Peace helps me experience patience during seasons when I wonder, “How can what’s happening to me right now really be part of God’s plan for me to carry out His purpose?” When life doesn’t make sense. When my heart breaks. It’s not about me. I can trust God. I am reminded of the lyrics to the song, “Trust in You,” by Lauren Daigle:
“When You don’t move the mountains I’m needing You to move
When You don’t part the waters I wish I could walk through
When You don’t give the answers as I cry out to You
I will trust, I will trust, I will trust in You!”
This is constancy; This is steadfastness! This is abiding.
Patience isn’t always what you feel. Sometimes it’s what you do. It can be obedience. Obedience is not always what you want to do. It’s just that–obedience . . . you choose it, and God changes your heart along the way.
So, when you take time to consider, when is it that you are not patient?
- When I am under physical stress: hungry (low blood sugar), sick, tired, or in pain.
- When I am in emotional distress: some kind of emotional pain, when I am offended (can you say PRIDE?) or when someone/something has pushed my buttons.
- When I am experiencing spiritual or mental stress. I feel that these two are closely intertwined: experiencing a need for spiritual renewal (not spending enough time with God), experiencing worry (a sin), and when I am caught off guard (sidelined by something difficult without having time to prepare myself).
I realize that these are situations which tend to initiate a turning inward to focus on myself. What are some practical ways I can help myself to walk in patience?
- Prayer. This is the most important place to start. Daily, I need to ask God to change my heart, give me a “longer fuse,” and give me the attitudes He wants me to have. And then I need to ask him to give me wisdom and open my eyes to the practical ways I can be more patient.
- Taking care of myself! Intentionally getting enough sleep, planning ahead for meals, eating right, and drinking water through the day will help me avoid the physical stress that can make patience more challenging for me, and help me be more present for my family.
- On the emotional front, spending time with God every day keeps me healthier. Giving Him my hurts instead of dwelling on them, obeying scripture that tells me to pray for my enemies, and remembering to dwell on all things lovely (Phil. 4:8) are all part of my heart care.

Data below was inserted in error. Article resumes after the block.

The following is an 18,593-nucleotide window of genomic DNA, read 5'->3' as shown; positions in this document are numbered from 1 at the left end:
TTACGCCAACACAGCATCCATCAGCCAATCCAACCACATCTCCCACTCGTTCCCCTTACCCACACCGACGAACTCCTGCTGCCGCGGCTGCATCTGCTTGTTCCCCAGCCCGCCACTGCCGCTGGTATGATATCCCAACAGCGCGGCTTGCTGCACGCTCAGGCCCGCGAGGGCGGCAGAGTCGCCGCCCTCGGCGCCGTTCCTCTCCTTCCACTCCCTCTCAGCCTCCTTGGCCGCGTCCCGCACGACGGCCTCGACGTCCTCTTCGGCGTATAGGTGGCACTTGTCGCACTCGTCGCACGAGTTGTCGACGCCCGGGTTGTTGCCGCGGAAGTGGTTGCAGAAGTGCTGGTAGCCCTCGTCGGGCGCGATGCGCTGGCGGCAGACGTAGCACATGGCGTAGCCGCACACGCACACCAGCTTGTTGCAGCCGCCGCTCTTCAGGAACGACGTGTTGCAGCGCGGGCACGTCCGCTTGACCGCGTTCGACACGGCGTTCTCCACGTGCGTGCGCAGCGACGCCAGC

- Removing opportunities to sin. Ah. This is challenging! I need to constantly evaluate myself. One example is that if I notice that I suffer with impatience when the whole family is going out, people are running late, gloves are missing, etc… I can help myself avoid this scenario by having everyone pack “to-go bags” the evening before. I can lay out gloves in pairs and put the “little people’s” shoes in order. I need to develop more systems to help myself avoid stress and chaos. It will be better for the whole family. I sometimes get sidetracked by the urgent, feeling discouraged when it feels like my children are slow to learn the practical skills I am responsible to teach them (like cleaning up after themselves!) When I stop to remember that the greater responsibility is for my attitudes and actions to point them to Jesus, the every day messes fall into their proper places.
- Following Jesus’ example. Jesus kept the main thing the main thing. He came to do the will of His Father. He was God, yet he had a flourishing prayer life. He said he did only what he saw his Father doing (John 5:19). He didn’t veer from the plan. He wasn’t side tracked by his enemies who abused him or by his disciples who sometimes loved ignorantly. For the joy set before him, he was steadfast. Our joy is in Him. If we remember this we can keep the main thing the main thing. We can remember that our purpose is to bring Him glory by carrying the gospel beyond ourselves “because of the tender mercy of our God . . . to give light to those who sit in darkness and in the shadow of death,” (Luke 1:78, 79), and we can do it with patience.
This devotional was written to use in conjunction with A Woman’s Walk with God, Growing in the Fruit of the Spirit by Elizabeth George. The other devotionals in this series on the Fruit of the Spirit can be found on THIS PAGE.